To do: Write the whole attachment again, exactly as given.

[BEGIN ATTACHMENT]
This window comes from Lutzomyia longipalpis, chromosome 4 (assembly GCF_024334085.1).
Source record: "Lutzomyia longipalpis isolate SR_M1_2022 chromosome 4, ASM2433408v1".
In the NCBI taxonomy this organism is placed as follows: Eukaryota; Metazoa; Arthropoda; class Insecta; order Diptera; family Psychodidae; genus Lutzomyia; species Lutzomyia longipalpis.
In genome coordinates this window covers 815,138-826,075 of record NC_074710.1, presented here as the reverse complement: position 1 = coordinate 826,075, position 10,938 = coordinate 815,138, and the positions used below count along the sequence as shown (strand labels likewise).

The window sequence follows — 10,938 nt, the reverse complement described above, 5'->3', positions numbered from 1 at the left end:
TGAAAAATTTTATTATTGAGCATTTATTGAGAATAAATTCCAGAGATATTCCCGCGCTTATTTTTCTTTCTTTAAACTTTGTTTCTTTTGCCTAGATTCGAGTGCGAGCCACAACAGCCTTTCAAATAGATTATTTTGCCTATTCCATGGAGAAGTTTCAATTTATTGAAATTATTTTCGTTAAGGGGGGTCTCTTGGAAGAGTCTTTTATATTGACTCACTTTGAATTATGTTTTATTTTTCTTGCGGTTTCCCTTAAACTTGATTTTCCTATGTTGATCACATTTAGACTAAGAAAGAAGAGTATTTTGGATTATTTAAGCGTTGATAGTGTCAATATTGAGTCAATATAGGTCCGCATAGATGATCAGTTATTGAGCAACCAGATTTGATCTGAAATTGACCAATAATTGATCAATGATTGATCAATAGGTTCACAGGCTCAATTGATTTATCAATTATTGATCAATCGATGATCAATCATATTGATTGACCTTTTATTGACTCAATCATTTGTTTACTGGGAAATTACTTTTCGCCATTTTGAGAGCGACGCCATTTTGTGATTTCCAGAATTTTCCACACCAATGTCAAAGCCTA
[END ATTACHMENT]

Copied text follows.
This window comes from Lutzomyia longipalpis, chromosome 4 (assembly GCF_024334085.1).
Source record: "Lutzomyia longipalpis isolate SR_M1_2022 chromosome 4, ASM2433408v1".
In the NCBI taxonomy this organism is placed as follows: Eukaryota; Metazoa; Arthropoda; class Insecta; order Diptera; family Psychodidae; genus Lutzomyia; species Lutzomyia longipalpis.
In genome coordinates this window covers 815,138-826,075 of record NC_074710.1, presented here as the reverse complement: position 1 = coordinate 826,075, position 10,938 = coordinate 815,138, and the positions used below count along the sequence as shown (strand labels likewise).

The window sequence follows — 10,938 nt, the reverse complement described above, 5'->3', positions numbered from 1 at the left end:
TGAAAAATTTTATTATTGAGCATTTATTGAGAATAAATTCCAGAGATATTCCCGCGCTTATTTTTCTTTCTTTAAACTTTGTTTCTTTTGCCTAGATTCGAGTGCGAGCCACAACAGCCTTTCAAATAGATTATTTTGCCTATTCCATGGAGAAGTTTCAATTTATTGAAATTATTTTCGTTAAGGGGGGTCTCTTGGAAGAGTCTTTTATATTGACTCACTTTGAATTATGTTTTATTTTTCTTGCGGTTTCCCTTAAACTTGATTTTCCTATGTTGATCACATTTAGACTAAGAAAGAAGAGTATTTTGGATTATTTAAGCGTTGATAGTGTCAATATTGAGTCAATATAGGTCCGCATAGATGATCAGTTATTGAGCAACCAGATTTGATCTGAAATTGACCAATAATTGATCAATGATTGATCAATAGGTTCACAGGCTCAATTGATTTATCAATTATTGATCAATCGATGATCAATCATATTGATTGACCTTTTATTGACTCAATCATTTGTTTACTGGGAAATTACTTTTCGCCATTTTGAGAGCGACGCCATTTTGTGATTTCCAGAATTTTCCACACCAATGTCAAAGCCTA